Color: Pale Yellow
Nose: Apricot and orange-blossom honey, honeydew melon and green apple, lemon sorbet. Some green grass and little hints of Vinho Verde. A few drops of water opens up some heather and other flowers.
Body: Thin legs, thin body. A little creaminess, which a few drops of water sadly breaks up.
Palate: Comes on with the nicest hazelnut gelato, which fades into apricot jelly, lemonade, cantaloupe, and a little frosted breakfast cereal.
Finish: Medium length, and the oak comes on finally, with undertones of vanilla and a final fading ghost of lemon curd and grapefruit. Refreshing. I might be crazy, but I think a few drops of water actually extend the finish, lingering with lemon drop candies, lime peel, and malted milk.
Those Spaniards know what they’re talking about: a lovely dram – very gentle. Bright and sweet without being cloying in the least. With so many fruits, it’s like drinking a summer fruit punch with vanilla ice cream floating in it. Yum. Try it with and without the water.
About The Distillery
Located in the heart of Speyside, Cardhu is Diageo’s best-selling single malt (which is surprising to me: none of my local California liquor stores carry it), and is perhaps best known as the heart of the Johnnie Walker blends. In 2003, Cardhu single malt had grown so popular in Spain that owner Diageo made a move to extend stocks by vatting together Cardhu single malt with two other lesser-known single malts from other distilleries, producing what was generally then called a “vatted malt whisky”, and proceeded to market the product in Spain as “Cardhu Pure Malt.” This caused something of a furor in the whisky industry, and while Diageo quickly scrapped the project, the Scottish Whisky Association (SWA)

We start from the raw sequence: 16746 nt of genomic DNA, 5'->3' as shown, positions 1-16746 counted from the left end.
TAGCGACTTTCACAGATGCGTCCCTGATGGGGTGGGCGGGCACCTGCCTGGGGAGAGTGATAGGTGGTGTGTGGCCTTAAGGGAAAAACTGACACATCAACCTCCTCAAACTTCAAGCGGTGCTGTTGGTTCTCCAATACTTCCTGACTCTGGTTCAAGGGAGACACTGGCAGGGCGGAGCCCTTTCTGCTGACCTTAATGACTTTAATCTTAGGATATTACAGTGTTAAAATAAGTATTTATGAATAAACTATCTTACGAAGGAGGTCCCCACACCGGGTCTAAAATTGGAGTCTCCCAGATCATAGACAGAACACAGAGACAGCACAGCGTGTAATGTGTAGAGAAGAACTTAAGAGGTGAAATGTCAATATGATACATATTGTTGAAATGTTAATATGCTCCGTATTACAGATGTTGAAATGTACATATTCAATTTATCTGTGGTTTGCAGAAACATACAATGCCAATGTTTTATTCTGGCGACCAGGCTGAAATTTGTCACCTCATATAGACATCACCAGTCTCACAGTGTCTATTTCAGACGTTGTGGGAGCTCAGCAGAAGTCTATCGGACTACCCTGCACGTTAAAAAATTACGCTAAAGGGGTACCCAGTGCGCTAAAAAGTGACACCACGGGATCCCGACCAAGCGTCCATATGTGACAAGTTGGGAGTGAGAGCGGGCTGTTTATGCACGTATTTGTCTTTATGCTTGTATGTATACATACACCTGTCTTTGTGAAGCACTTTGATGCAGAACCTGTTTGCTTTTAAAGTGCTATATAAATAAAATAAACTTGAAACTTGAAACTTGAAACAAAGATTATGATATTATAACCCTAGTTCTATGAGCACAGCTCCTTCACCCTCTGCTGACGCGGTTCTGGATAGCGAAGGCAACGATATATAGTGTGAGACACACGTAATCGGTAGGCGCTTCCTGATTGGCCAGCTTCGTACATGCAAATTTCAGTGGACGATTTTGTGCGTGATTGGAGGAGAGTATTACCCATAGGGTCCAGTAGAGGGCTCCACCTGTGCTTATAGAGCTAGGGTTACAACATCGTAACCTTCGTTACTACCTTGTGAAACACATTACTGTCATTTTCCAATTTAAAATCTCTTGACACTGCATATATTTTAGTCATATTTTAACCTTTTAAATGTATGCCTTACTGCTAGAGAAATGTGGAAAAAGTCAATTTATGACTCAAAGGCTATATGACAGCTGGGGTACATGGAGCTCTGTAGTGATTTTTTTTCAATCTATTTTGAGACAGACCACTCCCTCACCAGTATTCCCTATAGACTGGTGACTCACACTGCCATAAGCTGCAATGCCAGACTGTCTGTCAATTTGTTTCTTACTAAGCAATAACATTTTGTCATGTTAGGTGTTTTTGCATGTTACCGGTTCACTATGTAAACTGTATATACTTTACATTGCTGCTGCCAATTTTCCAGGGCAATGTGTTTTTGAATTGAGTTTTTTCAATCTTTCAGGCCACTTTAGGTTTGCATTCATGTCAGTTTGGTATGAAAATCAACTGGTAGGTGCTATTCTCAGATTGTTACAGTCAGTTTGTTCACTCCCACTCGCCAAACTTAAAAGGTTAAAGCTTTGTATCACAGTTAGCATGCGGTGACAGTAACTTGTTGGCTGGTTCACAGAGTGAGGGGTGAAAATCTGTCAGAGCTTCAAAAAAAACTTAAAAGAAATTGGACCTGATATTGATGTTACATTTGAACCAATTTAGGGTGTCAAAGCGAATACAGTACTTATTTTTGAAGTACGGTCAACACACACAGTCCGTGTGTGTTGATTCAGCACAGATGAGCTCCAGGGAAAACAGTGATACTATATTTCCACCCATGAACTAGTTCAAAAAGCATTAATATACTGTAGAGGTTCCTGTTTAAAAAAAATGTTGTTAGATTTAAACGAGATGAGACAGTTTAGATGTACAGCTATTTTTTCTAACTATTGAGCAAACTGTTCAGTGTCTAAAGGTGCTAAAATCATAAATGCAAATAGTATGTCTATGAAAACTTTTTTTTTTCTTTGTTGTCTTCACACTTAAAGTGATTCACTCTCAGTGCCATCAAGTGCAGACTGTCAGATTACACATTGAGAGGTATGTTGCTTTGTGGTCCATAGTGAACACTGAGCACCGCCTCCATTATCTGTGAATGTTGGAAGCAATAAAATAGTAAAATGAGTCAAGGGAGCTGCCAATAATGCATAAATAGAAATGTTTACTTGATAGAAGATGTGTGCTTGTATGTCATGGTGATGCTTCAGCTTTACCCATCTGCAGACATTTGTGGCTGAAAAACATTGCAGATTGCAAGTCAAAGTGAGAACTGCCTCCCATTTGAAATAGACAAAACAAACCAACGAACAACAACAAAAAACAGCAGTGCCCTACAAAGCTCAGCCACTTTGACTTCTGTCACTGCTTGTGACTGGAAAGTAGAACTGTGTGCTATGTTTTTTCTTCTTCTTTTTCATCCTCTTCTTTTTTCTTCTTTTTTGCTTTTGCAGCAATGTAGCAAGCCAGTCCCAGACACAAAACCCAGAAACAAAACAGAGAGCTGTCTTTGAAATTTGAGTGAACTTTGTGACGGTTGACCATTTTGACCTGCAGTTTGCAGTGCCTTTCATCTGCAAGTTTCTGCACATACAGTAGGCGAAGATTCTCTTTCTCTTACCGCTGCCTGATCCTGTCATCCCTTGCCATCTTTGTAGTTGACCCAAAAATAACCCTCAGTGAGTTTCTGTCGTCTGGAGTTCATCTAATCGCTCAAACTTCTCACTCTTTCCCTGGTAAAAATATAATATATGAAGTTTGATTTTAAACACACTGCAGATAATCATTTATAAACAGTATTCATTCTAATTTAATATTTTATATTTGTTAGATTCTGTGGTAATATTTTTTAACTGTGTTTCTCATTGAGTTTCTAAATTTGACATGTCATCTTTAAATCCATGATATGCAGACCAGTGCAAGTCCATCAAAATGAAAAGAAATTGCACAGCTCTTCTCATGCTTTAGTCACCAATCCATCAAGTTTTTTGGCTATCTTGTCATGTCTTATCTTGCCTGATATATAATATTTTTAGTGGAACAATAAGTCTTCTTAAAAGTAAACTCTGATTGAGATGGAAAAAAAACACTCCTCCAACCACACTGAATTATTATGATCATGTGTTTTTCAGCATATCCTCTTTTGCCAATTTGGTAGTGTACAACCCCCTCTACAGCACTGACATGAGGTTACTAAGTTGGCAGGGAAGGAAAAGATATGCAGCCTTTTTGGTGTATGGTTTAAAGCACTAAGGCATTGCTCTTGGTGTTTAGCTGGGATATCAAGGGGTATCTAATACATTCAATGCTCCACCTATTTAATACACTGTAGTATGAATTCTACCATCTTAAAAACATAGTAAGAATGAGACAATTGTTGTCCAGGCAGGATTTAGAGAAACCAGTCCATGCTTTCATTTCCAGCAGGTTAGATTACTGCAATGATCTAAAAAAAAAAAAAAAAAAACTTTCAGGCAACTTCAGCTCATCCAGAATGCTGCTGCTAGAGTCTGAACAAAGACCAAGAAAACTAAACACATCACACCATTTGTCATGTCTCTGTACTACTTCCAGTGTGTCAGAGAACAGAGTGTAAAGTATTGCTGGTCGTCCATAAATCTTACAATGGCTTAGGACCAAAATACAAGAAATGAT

used the opportunity to put new whisky labeling rules into effect, first declaring that a distillery’s name may only appear on the bottle if that bottle contains only whisky from that distillery. In addition, the word ‘pure’ (being vague in its interpretation) mustn’t appear on labels, and lastly that the phrase ‘blended malt whisky’ replace the earlier unofficial ‘vatted malt whisky’ (meaning whisky made only with malted barley: No other grains or unmalted barley). Cardhu’s reputation is still recovering from this misstep. The water comes from springs in the quarzite hills of Carn na Cailliche.
Cardhu (12 year)
Price Range: $40-$50